Everyone knows that the various people portraying characters at PAX East are just there to portray a character. That’s not who they really are. Just because an attractive young woman is dressed up as a character in a way that cleverly circumvents the event’s ostensible policy against “booth babes” does not mean that she is actually a bounty hunter, for example. (She could be, though. We’ve all got side hustles.) So it should come as no great surprise that the Guild Wars 2 griffon was itself playing a part, just like the other actors on the floor.
I was lucky enough to sit down for an interview with “Feathers” (it specified that its real name would break my eardrums) on the show floor, and since I was sitting very still to avoid triggering its instinctive hunting reflexes, I could also record everything it said perfectly. So please, to cap off our PAX East experience, enjoy my interview with this mythical creature of sand and wind.
Those who have read a fair amount of my work will know that nostalgia is something I tend to rail against pretty hard. I’m a big advocate for constantly spot-checking your nostalgia in the cold light of reality and asking yourself if your memories are accurate.
This is not because I don’t feel any nostalgia. It’s exactly the opposite. It’s because I am wildly aware of how powerful a force it can be as someone who often will spend extended amounts of time working in elaborate mythology gags for character traits based on old roleplaying, to the extent that one of my characters has a particular class as a reference to an old game no one else I know actually played.
All of this is a long-winded way of pointing out that Pantheon: Rise of the Fallen already had a bit of an in with me when I sat down to play. Because while I wasn’t personally familiar with the game that it was referencing, I am personally familiar with that game’s close cousin, and I have a fair amount of familiarity with the playstyle. And it’s a playstyle MMOs have, in large part, moved beyond.
My experience with Rend last year felt a bit like stepping into a faerie circle and slipping into another world, sneaking up to a rather secret meeting in a restaurant on the Boston pier and seeing this game that at once seemed like a very obvious take on a familiar formula while also being immediately appealing to me personally. So it was a given that I would go back, and I can confirm that the fish restaurant itself was very real; I had some fried fish. It was tasty.
Of course, by that point I had already seen Rend again because it had a booth on the show floor showing off what it had on offer.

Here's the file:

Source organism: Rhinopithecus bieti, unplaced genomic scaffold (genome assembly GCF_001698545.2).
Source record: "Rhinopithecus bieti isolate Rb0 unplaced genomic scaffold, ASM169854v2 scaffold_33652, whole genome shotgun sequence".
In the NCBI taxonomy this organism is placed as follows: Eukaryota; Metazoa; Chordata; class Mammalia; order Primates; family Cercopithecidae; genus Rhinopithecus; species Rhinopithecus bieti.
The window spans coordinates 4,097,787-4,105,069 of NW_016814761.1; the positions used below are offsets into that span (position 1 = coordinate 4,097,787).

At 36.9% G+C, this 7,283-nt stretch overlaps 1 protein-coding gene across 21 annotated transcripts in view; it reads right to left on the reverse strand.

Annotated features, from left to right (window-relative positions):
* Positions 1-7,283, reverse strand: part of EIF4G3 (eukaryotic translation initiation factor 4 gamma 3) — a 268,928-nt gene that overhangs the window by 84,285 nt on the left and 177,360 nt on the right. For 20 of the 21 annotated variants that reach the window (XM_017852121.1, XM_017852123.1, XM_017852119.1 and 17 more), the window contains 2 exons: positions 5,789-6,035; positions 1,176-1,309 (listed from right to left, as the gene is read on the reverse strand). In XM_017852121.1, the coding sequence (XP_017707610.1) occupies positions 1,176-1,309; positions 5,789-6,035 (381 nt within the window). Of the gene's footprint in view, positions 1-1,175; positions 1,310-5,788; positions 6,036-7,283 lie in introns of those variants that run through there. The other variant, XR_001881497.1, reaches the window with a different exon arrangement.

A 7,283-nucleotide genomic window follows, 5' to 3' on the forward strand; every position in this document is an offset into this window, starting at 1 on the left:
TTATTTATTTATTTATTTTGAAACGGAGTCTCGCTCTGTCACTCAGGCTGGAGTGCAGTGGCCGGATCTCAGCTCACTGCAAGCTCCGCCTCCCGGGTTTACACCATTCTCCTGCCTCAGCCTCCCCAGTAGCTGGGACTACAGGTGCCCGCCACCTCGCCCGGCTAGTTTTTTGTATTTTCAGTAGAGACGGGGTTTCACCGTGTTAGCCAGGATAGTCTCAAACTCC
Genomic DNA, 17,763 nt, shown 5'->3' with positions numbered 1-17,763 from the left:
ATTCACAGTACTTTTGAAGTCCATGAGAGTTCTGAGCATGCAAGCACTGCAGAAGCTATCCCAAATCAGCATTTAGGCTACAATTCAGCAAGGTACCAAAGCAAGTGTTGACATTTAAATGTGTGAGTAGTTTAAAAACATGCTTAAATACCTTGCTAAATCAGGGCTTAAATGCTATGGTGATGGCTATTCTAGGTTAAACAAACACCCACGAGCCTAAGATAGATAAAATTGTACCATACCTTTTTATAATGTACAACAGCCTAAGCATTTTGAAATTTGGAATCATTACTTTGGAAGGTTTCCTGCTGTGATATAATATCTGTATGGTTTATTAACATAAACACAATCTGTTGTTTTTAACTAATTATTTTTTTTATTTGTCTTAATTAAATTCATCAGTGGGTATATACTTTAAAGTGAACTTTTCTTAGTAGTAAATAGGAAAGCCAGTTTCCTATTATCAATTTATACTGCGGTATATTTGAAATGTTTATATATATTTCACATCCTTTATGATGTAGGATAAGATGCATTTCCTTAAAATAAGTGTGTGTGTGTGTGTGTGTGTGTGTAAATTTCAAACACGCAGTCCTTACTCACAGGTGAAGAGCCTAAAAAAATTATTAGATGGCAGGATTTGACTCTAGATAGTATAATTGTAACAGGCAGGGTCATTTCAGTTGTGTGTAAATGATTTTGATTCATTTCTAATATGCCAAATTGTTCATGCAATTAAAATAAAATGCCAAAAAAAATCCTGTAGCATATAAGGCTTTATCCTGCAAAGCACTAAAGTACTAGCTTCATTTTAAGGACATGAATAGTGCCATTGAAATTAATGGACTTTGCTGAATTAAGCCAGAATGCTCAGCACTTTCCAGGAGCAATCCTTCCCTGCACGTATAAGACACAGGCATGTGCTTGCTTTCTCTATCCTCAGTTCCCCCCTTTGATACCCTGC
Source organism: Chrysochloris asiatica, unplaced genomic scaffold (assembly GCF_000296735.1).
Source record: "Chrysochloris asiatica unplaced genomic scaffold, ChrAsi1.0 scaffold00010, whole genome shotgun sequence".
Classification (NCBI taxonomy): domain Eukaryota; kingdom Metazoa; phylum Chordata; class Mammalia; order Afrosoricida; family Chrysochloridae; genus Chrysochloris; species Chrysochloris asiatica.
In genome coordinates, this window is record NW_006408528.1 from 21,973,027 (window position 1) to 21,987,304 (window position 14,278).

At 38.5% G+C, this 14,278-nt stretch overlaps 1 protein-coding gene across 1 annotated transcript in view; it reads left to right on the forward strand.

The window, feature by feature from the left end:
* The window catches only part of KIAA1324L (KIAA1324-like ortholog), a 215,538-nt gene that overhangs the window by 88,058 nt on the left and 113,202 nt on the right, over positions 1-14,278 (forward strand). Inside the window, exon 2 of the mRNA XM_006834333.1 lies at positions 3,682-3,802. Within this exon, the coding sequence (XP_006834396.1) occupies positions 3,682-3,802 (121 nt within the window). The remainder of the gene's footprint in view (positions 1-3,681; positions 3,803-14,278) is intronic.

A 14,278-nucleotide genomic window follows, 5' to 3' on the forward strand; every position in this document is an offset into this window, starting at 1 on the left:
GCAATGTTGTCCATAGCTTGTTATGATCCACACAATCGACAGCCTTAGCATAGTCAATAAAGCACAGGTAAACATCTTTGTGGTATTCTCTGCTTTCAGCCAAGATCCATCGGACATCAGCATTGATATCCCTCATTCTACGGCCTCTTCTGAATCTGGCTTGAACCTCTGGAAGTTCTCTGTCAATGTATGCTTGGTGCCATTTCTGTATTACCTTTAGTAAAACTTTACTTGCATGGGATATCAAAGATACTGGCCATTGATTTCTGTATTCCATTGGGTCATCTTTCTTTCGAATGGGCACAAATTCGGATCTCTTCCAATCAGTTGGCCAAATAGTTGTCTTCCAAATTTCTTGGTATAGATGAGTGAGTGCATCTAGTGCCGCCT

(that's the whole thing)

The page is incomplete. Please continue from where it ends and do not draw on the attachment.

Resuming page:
I didn’t get to actually play the game on the show floor this year, but I did get a guided tour through all of the things that the game had gone through in the year since I had seen it. As I was told repeatedly, when I saw the game then, it was the work of five guys crammed into a basement working on something. Now, though, the game is approaching something much bigger, better, and brighter.
This year’s PAX East featured a lot of games early in their testing phase, but Ashes of Creation was one that had splurged for a very large booth toward the center of the show floor. And let’s be fair here; the game sure looked like it was ready for prime time. Between the animations on display and the general look of playing the game for onlookers, this is the sort of game that, at a glance, certainly did not look like something in pre-alpha. All of its graphical polish was being shown off to great effect.
Of course, looking good is one thing. The real question was how it played. But that was why the game also had demo stations set up, so that players could see what the game looked like in its current state of development and get a feel for the game from the PvE side and the PvP side.
I took a tour of a brief PvE dungeon with a GM assisting our party and three other people, which served as my chance to get a handle on what the game was offering. Of course, this was also a very early test build, so there’s no doubt a lot that’s going to be changing over time. But it did, at least, feel like a good fundamental base for combat.
One of the fun parts of this job – or one of the odd parts, depending on how you prioritize things – is how you can agree with absolutely every point someone else is making while having an exactly opposite reaction. You may recall that Andrew tried out the build
of The Elder Scrolls Online: Summerset